Growing up as a sharecropper in Arkansas, the first book that Cash learned to cherish and read and reread was the Bible.  Cash would later further his Biblical education in the late 1970s, at Bill Hamon's International Christian School of Theology; after graduation in 1979, Cash was even ordained as a minister.  All this training and intensive studying later inspired Cash to write his only novel, about Paul the Apostle and titled Man in White, which was published in 1986.  

 

But the Bible was not the only book that profoundly impacted a young J.R. Cash.  Again, for his 1988 interview with the Academy of Achievement, Cash discussed his experience as a 12 year old reading a novel about a Native American Indian named Lone Bull.  Cash summarizes the moral of the story: "You miss a lot of opportunities by making mistakes, but that's part of it: knowing that you're not shut out forever, and that there's a goal there that you still can reach.  Lone Bull's philosophy was, 'I'm kicked out of this village, but I will grow up and I'll come into another one and I will do what I set out to do.'"  Surely this maxim applied to Cash as he moved through one creative phase to the next throughout his career, finding new audiences and passions.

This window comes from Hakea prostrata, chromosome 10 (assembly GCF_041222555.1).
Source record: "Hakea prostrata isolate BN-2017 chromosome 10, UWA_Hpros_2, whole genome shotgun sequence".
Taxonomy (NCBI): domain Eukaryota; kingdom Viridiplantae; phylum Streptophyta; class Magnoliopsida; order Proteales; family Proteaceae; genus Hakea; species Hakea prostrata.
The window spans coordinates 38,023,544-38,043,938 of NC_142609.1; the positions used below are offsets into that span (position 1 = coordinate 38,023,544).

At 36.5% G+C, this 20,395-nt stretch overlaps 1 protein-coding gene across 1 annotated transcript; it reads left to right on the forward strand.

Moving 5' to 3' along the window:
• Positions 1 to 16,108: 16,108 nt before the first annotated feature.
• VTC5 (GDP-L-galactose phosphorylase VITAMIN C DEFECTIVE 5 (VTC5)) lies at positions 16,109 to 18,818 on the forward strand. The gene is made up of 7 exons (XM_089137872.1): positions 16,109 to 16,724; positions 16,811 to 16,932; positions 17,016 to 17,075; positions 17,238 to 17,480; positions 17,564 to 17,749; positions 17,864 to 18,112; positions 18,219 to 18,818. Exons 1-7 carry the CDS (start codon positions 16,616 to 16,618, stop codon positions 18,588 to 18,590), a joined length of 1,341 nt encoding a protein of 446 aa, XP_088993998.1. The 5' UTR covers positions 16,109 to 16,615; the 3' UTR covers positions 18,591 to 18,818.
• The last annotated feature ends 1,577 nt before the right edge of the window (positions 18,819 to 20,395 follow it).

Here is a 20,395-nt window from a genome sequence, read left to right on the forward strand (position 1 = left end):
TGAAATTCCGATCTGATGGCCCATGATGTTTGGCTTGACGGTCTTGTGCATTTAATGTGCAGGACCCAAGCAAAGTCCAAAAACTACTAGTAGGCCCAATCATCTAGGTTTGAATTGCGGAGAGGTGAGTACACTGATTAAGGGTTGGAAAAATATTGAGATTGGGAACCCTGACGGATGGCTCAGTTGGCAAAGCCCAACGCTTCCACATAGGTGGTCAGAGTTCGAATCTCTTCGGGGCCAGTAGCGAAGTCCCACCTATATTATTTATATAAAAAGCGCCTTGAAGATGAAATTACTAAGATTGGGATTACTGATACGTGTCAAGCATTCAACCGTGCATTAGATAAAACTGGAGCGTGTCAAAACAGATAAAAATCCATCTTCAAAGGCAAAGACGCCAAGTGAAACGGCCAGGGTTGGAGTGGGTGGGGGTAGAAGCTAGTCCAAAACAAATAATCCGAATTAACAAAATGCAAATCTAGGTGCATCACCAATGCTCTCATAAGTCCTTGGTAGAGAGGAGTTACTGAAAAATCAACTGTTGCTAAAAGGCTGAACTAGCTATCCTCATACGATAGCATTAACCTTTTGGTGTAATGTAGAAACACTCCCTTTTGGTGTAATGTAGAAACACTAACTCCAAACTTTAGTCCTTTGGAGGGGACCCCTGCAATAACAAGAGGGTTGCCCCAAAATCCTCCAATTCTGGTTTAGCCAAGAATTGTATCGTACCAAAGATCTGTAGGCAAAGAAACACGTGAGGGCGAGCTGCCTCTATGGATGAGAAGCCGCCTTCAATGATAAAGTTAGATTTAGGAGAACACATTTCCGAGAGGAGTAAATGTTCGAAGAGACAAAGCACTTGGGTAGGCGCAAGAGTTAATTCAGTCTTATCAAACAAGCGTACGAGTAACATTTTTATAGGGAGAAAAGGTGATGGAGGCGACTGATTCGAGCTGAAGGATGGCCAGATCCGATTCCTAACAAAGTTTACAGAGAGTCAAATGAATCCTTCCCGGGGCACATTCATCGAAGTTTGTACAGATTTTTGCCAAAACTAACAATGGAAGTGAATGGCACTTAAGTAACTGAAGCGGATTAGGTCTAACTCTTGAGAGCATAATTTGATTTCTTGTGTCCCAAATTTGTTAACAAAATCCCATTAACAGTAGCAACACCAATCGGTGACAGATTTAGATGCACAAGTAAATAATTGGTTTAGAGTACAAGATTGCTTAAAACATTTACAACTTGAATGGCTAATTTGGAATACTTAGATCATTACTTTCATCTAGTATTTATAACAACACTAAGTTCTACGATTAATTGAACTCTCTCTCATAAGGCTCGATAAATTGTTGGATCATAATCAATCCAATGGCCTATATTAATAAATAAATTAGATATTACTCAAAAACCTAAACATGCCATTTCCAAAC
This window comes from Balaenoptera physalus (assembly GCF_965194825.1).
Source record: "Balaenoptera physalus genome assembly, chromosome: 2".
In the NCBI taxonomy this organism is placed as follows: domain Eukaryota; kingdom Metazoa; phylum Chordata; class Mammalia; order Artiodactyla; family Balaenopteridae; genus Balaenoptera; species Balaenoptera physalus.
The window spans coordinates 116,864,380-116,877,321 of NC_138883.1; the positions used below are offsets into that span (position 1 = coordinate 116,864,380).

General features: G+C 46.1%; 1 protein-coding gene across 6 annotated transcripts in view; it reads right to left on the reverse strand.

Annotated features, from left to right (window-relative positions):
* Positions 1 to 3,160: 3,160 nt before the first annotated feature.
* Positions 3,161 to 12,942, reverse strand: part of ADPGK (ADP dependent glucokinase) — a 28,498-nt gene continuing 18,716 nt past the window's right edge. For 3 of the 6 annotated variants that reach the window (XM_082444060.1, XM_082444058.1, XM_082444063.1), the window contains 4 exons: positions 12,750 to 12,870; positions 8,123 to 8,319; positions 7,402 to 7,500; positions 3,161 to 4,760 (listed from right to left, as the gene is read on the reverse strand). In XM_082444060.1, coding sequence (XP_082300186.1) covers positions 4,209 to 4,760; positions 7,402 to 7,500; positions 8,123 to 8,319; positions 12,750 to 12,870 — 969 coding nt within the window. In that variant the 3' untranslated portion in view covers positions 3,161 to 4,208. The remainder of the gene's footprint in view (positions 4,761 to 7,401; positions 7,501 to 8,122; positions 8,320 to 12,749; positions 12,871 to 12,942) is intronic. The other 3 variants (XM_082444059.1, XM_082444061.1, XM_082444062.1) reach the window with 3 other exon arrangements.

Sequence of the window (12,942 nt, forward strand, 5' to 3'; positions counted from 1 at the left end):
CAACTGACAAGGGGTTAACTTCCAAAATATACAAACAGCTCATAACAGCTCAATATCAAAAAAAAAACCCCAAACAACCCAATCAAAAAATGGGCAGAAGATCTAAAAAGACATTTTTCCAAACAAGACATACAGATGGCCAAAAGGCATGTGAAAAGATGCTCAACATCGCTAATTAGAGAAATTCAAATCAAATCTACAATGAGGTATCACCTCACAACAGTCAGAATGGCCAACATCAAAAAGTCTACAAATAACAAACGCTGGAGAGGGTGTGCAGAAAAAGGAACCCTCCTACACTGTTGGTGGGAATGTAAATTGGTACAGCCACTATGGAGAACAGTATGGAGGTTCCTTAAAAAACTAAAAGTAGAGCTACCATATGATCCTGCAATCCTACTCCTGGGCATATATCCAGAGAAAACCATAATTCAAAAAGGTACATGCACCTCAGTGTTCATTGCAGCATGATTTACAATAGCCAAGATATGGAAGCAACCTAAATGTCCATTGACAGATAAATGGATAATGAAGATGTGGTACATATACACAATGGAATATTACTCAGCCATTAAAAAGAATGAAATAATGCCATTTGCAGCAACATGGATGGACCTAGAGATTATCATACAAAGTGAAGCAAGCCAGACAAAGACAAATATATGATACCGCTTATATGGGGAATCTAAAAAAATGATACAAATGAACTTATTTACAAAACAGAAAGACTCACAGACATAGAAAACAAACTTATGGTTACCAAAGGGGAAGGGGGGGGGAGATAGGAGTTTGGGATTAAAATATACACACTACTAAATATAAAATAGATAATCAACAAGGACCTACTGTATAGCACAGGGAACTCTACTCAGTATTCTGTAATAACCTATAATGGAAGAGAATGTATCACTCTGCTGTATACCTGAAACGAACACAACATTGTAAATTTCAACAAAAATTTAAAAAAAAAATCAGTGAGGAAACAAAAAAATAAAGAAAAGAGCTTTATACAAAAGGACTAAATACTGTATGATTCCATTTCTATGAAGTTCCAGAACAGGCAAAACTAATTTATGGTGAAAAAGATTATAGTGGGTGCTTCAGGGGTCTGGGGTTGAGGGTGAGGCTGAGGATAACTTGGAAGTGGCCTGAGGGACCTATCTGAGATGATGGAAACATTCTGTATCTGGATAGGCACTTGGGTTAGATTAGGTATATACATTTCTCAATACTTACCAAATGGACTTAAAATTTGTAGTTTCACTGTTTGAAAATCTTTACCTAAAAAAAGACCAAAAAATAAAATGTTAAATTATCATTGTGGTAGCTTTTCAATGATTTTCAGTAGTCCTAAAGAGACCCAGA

Growing up in the 1930s and 1940s, Cash was also fascinated by powerful orators like Winston Churchill,  whose commencement speech, "Never, never, never, never, never give up," remained dear to Cash's memory.  Johnny Cash also looked up to Franklin Delano Roosevelt, who was responsible for the New Deal that saved hard-working farmers like the Cash family with cooperatives.